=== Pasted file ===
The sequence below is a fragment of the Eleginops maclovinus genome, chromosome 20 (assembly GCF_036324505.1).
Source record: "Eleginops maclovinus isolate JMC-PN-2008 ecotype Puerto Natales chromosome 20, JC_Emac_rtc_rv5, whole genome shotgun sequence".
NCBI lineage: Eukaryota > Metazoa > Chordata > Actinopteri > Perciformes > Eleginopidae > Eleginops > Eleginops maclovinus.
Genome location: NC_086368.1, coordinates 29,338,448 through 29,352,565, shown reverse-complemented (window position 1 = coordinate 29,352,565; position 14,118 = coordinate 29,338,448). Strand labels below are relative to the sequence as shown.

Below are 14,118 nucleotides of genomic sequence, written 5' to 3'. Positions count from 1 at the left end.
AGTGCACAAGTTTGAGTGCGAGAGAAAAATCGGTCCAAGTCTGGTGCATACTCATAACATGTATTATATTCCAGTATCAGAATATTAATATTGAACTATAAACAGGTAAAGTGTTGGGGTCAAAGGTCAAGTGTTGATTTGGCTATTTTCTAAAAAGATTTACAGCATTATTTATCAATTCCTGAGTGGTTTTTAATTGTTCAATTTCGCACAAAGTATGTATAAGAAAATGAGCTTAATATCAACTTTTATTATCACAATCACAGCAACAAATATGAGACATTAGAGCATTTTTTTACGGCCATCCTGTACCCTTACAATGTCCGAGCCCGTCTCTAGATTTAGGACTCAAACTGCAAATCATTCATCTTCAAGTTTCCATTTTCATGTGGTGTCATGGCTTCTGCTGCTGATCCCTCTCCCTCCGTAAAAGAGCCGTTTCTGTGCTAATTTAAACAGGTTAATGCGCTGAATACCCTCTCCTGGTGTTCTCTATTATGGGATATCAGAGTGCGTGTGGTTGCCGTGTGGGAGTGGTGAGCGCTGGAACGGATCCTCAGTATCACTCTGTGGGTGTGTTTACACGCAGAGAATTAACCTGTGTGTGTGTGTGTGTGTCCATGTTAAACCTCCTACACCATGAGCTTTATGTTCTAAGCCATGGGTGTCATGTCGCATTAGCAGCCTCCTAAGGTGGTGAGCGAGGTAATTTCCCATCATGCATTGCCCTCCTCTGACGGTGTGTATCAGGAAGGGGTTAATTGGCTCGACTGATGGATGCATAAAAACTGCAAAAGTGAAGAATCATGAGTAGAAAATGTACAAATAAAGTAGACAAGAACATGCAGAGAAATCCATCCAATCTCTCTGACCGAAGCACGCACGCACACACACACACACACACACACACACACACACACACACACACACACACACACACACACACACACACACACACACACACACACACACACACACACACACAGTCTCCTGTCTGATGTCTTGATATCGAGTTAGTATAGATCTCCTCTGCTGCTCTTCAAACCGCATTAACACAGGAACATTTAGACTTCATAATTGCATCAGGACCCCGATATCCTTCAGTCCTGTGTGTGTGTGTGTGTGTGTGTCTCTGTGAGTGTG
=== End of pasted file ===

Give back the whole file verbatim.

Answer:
The sequence below is a fragment of the Eleginops maclovinus genome, chromosome 20 (assembly GCF_036324505.1).
Source record: "Eleginops maclovinus isolate JMC-PN-2008 ecotype Puerto Natales chromosome 20, JC_Emac_rtc_rv5, whole genome shotgun sequence".
NCBI lineage: Eukaryota > Metazoa > Chordata > Actinopteri > Perciformes > Eleginopidae > Eleginops > Eleginops maclovinus.
Genome location: NC_086368.1, coordinates 29,338,448 through 29,352,565, shown reverse-complemented (window position 1 = coordinate 29,352,565; position 14,118 = coordinate 29,338,448). Strand labels below are relative to the sequence as shown.

Below are 14,118 nucleotides of genomic sequence, written 5' to 3'. Positions count from 1 at the left end.
AGTGCACAAGTTTGAGTGCGAGAGAAAAATCGGTCCAAGTCTGGTGCATACTCATAACATGTATTATATTCCAGTATCAGAATATTAATATTGAACTATAAACAGGTAAAGTGTTGGGGTCAAAGGTCAAGTGTTGATTTGGCTATTTTCTAAAAAGATTTACAGCATTATTTATCAATTCCTGAGTGGTTTTTAATTGTTCAATTTCGCACAAAGTATGTATAAGAAAATGAGCTTAATATCAACTTTTATTATCACAATCACAGCAACAAATATGAGACATTAGAGCATTTTTTTACGGCCATCCTGTACCCTTACAATGTCCGAGCCCGTCTCTAGATTTAGGACTCAAACTGCAAATCATTCATCTTCAAGTTTCCATTTTCATGTGGTGTCATGGCTTCTGCTGCTGATCCCTCTCCCTCCGTAAAAGAGCCGTTTCTGTGCTAATTTAAACAGGTTAATGCGCTGAATACCCTCTCCTGGTGTTCTCTATTATGGGATATCAGAGTGCGTGTGGTTGCCGTGTGGGAGTGGTGAGCGCTGGAACGGATCCTCAGTATCACTCTGTGGGTGTGTTTACACGCAGAGAATTAACCTGTGTGTGTGTGTGTGTGTCCATGTTAAACCTCCTACACCATGAGCTTTATGTTCTAAGCCATGGGTGTCATGTCGCATTAGCAGCCTCCTAAGGTGGTGAGCGAGGTAATTTCCCATCATGCATTGCCCTCCTCTGACGGTGTGTATCAGGAAGGGGTTAATTGGCTCGACTGATGGATGCATAAAAACTGCAAAAGTGAAGAATCATGAGTAGAAAATGTACAAATAAAGTAGACAAGAACATGCAGAGAAATCCATCCAATCTCTCTGACCGAAGCACGCACGCACACACACACACACACACACACACACACACACACACACACACACACACACACACACACACACACACACACACACACACACACACACACACACACACACAGTCTCCTGTCTGATGTCTTGATATCGAGTTAGTATAGATCTCCTCTGCTGCTCTTCAAACCGCATTAACACAGGAACATTTAGACTTCATAATTGCATCAGGACCCCGATATCCTTCAGTCCTGTGTGTGTGTGTGTGTGTGTGTCTCTGTGAGTGTG